Are One Piece Bodies all that??

Discussion in 'Basses [BG]' started by jokerjkny, Feb 18, 2002.

  1. jokerjkny


    Jan 19, 2002
    NY / NJ / PA
    hey all,

    i'm thinking of getting a dinky Jazz body, but dont wanna wait 3 weeks for a 1 piece body.

    are 1 piece bodies all cracked up to be as people make them? or does a nice 3 piece body fit the bill just as easily?
  2. I don't think it'd matter to me. My new Lull has a two piece ash body (with a two piece top, so I guess it's actually four pieces), and it was bookmatched, so it looks pretty nice.
    If it's gonna be a solid colour, I think it would matter even less to me if it's one piece or two.
  3. Fuzzbass

    Fuzzbass P5 with overdrive Supporting Member

    One-piece bodies are coveted because they're rare... and because of aesthetic appeal. Some people might *think* they sound better than multi-piece bodies but in my experience that is not true.
  4. rickbass

    rickbass Supporting Member

    IME, multi-laminate bodies offer more tone and timbre possibilities. In a skillful luthier's hands, they combine to offer a wide spectrum as long as the pickups and bridge are good quality.

    One-piece aren't inferior in any way, IMO. As long as the luthier has chosen the wood carefully, they do "one thing" exceptionally well. They don't have the tonal complexity of multi-laminates and sometimes that's their beauty.
  5. jokerjkny


    Jan 19, 2002
    NY / NJ / PA
    so a 3 piece alder or ash body is gonna have more tonality and better sound than a 1 piece?
  6. rickbass

    rickbass Supporting Member

    All things being equal - No. The glued seams don't transfer vibration/resonance/harmonic content as well as a one-piece.

    There's no point in making a laminate using the same wood.
  7. Suburban


    Jan 15, 2001
    lower mid Sweden
    Oh, Rick!
    There is one point: it's much easier to find a small piece that is acoustically perfect, than a full body sized piece.
    That is why even top level luthiers use two or three pieces to build a bass body without a top.
  8. I have a one piece bodied Guild B-301 bass with a glued neck. It sounds really nice, and offers more sustain that my P-bass or my Washburn (both bolt on necks - not sure of the number of pieces in the body!). However, my two Spectors are thru necks and obviously have more body and neck parts, but they are just brilliant!

    I think it's horses for courses!!!
  9. One piece bodies can 'bowl' (if I remember the term correctly) where the stress of the strings eventually pulls the body into a shallow bowl shape. Three piece bodies do not suffer from this.

    One piece looks good. That's as far as it goes, I think.

    The number of pieces in a body is not really significant when compared to other factors such as the quality of wood and of construction.
  10. RAM


    May 10, 2000
    Chicago, IL
    Well, I think Rick would partially agree with you, as I do. But, there are other reasons, as well, that luthiers use wood "recipies" to create bodies than sinle-wood. Multi-piece bodies offer greater tonal possibilities, in general, then their single-wood bodies.

    An example of this is when a luthier uses Swamp Ash for a body for it's punch and growl, but uses a maple top to add a touch of brightness and snap to the sound.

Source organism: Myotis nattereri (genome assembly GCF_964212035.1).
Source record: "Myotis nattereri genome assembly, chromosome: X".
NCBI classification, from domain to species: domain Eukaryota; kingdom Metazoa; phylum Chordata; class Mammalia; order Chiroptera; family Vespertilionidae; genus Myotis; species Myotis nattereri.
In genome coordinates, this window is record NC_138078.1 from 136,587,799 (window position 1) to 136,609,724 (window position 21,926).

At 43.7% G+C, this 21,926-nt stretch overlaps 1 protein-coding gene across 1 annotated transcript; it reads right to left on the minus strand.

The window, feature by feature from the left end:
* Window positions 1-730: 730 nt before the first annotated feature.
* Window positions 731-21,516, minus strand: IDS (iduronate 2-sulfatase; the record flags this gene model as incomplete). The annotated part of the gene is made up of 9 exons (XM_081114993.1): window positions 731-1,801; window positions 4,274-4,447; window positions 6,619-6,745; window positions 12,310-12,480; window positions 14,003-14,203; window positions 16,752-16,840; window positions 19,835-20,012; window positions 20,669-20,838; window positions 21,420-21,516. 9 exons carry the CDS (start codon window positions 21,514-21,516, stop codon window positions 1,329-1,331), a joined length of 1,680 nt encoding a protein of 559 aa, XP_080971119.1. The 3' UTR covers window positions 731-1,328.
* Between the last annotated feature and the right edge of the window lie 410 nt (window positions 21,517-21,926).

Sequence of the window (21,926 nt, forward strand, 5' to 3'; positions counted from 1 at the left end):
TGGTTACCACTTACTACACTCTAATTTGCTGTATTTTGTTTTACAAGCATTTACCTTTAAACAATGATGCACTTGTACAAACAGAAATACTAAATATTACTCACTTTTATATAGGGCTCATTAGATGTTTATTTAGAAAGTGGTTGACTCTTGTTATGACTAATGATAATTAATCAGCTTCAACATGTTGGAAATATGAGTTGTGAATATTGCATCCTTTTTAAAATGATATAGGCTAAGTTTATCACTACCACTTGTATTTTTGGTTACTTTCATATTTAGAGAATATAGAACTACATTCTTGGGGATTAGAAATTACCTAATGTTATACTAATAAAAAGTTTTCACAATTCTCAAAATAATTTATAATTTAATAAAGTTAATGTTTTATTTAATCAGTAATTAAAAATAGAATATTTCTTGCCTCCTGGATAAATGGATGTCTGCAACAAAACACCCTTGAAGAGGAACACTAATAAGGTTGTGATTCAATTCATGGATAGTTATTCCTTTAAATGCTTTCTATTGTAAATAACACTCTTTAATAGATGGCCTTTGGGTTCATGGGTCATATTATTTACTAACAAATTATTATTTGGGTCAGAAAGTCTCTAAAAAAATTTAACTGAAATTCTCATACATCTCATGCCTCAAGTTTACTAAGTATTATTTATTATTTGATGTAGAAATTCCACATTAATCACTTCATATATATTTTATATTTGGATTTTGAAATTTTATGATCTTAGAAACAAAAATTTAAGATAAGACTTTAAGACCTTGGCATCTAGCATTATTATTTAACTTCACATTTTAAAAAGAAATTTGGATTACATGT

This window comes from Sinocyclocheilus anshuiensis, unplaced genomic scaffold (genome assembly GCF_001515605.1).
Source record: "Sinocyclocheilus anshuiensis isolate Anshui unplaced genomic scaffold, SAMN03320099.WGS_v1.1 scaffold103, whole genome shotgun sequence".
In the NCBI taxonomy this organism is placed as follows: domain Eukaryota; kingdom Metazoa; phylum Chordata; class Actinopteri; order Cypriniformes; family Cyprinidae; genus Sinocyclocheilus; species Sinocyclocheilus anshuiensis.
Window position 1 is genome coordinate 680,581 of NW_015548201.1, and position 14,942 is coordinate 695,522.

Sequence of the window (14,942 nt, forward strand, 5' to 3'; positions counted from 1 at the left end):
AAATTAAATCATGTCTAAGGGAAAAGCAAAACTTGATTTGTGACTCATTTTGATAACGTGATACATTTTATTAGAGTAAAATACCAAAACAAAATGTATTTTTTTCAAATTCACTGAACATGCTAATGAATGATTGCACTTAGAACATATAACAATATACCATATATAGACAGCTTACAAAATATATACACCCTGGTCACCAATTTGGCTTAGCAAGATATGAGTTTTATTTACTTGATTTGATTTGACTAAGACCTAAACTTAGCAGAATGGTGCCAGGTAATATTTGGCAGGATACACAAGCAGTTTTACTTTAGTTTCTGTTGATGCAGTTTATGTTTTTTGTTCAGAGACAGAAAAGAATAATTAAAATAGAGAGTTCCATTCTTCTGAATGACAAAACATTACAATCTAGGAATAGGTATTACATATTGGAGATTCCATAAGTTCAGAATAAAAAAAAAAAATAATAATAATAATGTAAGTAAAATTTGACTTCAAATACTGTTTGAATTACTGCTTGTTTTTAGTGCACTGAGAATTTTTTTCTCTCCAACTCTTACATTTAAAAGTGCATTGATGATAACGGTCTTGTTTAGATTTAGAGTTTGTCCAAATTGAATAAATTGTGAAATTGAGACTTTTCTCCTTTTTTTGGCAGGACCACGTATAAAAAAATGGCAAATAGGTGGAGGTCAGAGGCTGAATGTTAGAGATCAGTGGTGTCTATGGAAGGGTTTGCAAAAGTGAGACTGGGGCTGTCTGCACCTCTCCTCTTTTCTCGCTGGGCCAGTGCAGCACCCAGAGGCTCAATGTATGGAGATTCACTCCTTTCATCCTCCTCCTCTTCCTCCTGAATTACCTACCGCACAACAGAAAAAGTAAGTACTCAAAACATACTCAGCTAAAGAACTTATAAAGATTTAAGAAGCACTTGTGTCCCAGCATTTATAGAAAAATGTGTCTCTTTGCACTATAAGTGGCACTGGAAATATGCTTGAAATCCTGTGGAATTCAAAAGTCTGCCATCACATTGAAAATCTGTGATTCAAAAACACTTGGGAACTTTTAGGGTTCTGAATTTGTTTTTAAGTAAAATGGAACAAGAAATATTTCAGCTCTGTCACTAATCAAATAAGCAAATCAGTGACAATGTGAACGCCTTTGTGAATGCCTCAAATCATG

11. rickbass

    rickbass Supporting Member

    Sub, the fact that I haven't seen a laminate using a single specie doesn't mean much - it's a wide world and I'm always ready to learn.

    But are there any examples you can direct me to where the luthier has used a laminated body of just one specie???

    It seems curious to me because they may have "a small piece" that is acoustically perfect, as you say, but wouldn't the inferior laminates that aren't acoustically perfect compromise whatever that one "perfect" piece offered??? :confused:

    IME, all the uses of laminates involve different woods which have something unique to the specie that make for a tonally "broad" instrument.

    I'm not referring to any of the jive-ass veneers.
  12. Suburban


    Jan 15, 2001
    lower mid Sweden
    Rick, I was talking about "top-less" bodies..:eek: .bass bodies!
    And you can find those in two or three pieces from most luthiers, including Fender and Ken Smith. These are vertical laminates , viewed when the bass is laying on its back, i.e. vertical glue joints.

    You are perfectly correct, stating that one piece of wood less perfect will compromise the total sonic impression of a laminate, regardless of the total anount of laminates.

    When you use horisontal laminates , you always use different spieces for tuning the body. When gluing vertical laminations, you sometimes use different materials for tuning, and most of the time the same material, for reasons mentioned in my previous post.

    Now i have to retune myself, as I see some kind of partonising tone in the above.
    Mind you, all readers that all this is not my own opinion, but pure truth.:rolleyes:
    I mean...well...the opposite! Open to any suggestions..:( sorry
  13. rickbass

    rickbass Supporting Member

    Whoops! Totally different ball game, Sub. The inclusion of the word "vertical" makes it clear now.

    Yeah, "vertical" - "May We Build One for You???"

  14. Suburban


    Jan 15, 2001
    lower mid Sweden
    Glad we sorted that out:)

    Nice pic, that is. Pretty woods as well. But....

    "What is the resonance frequency of hide glue?"
    Now, where did I hear/read that.....?